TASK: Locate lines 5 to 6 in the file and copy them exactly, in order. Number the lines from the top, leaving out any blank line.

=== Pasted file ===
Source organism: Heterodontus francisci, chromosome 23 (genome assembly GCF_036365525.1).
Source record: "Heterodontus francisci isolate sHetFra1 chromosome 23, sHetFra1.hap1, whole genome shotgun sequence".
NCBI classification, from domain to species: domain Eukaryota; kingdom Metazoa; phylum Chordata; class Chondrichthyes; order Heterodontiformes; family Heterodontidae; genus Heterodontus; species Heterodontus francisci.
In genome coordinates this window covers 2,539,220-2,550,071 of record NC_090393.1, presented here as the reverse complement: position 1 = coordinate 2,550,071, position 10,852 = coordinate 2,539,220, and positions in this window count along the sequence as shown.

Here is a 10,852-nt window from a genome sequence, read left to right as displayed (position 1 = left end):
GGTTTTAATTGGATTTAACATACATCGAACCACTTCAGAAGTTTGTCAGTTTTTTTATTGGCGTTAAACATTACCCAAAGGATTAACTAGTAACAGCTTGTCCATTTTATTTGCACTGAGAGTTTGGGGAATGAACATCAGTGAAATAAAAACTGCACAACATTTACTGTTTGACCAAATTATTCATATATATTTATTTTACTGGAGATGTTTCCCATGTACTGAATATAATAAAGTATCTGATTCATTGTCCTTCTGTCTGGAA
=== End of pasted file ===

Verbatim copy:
Here is a 10,852-nt window from a genome sequence, read left to right as displayed (position 1 = left end):
GGTTTTAATTGGATTTAACATACATCGAACCACTTCAGAAGTTTGTCAGTTTTTTTATTGGCGTTAAACATTACCCAAAGGATTAACTAGTAACAGCTTGTCCATTTTATTTGCACTGAGAGTTTGGGGAATGAACATCAGTGAAATAAAAACTGCACAACATTTACTGTTTGACCAAATTATTCATATATATTTATTTTACTGGAGATGTTTCCCATGTACTGAATATAATAAAGTATCTGATTCATTGTCCTTCTGTCTGGAA